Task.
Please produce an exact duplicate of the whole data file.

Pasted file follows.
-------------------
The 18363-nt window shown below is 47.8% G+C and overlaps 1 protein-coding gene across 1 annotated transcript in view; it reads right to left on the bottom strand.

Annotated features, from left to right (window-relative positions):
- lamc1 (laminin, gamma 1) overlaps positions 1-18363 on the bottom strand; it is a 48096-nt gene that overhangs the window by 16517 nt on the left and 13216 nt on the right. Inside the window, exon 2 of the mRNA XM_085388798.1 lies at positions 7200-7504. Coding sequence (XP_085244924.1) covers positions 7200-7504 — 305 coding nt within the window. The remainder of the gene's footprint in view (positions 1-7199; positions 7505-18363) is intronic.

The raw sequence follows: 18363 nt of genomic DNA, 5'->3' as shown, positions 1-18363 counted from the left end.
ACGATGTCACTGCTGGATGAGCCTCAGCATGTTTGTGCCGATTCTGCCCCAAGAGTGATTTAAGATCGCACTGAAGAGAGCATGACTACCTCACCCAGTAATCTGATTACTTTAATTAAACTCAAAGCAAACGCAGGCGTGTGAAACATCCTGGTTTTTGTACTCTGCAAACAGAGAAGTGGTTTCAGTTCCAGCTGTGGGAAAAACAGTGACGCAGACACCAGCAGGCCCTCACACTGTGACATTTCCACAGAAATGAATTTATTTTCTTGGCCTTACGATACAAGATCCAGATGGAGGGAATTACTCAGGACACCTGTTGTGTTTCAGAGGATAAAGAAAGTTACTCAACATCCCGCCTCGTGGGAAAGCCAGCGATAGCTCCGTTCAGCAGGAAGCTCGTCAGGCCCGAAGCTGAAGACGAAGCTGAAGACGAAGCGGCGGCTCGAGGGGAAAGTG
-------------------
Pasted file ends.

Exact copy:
The 18363-nt window shown below is 47.8% G+C and overlaps 1 protein-coding gene across 1 annotated transcript in view; it reads right to left on the bottom strand.

Annotated features, from left to right (window-relative positions):
- lamc1 (laminin, gamma 1) overlaps positions 1-18363 on the bottom strand; it is a 48096-nt gene that overhangs the window by 16517 nt on the left and 13216 nt on the right. Inside the window, exon 2 of the mRNA XM_085388798.1 lies at positions 7200-7504. Coding sequence (XP_085244924.1) covers positions 7200-7504 — 305 coding nt within the window. The remainder of the gene's footprint in view (positions 1-7199; positions 7505-18363) is intronic.

The raw sequence follows: 18363 nt of genomic DNA, 5'->3' as shown, positions 1-18363 counted from the left end.
ACGATGTCACTGCTGGATGAGCCTCAGCATGTTTGTGCCGATTCTGCCCCAAGAGTGATTTAAGATCGCACTGAAGAGAGCATGACTACCTCACCCAGTAATCTGATTACTTTAATTAAACTCAAAGCAAACGCAGGCGTGTGAAACATCCTGGTTTTTGTACTCTGCAAACAGAGAAGTGGTTTCAGTTCCAGCTGTGGGAAAAACAGTGACGCAGACACCAGCAGGCCCTCACACTGTGACATTTCCACAGAAATGAATTTATTTTCTTGGCCTTACGATACAAGATCCAGATGGAGGGAATTACTCAGGACACCTGTTGTGTTTCAGAGGATAAAGAAAGTTACTCAACATCCCGCCTCGTGGGAAAGCCAGCGATAGCTCCGTTCAGCAGGAAGCTCGTCAGGCCCGAAGCTGAAGACGAAGCTGAAGACGAAGCGGCGGCTCGAGGGGAAAGTG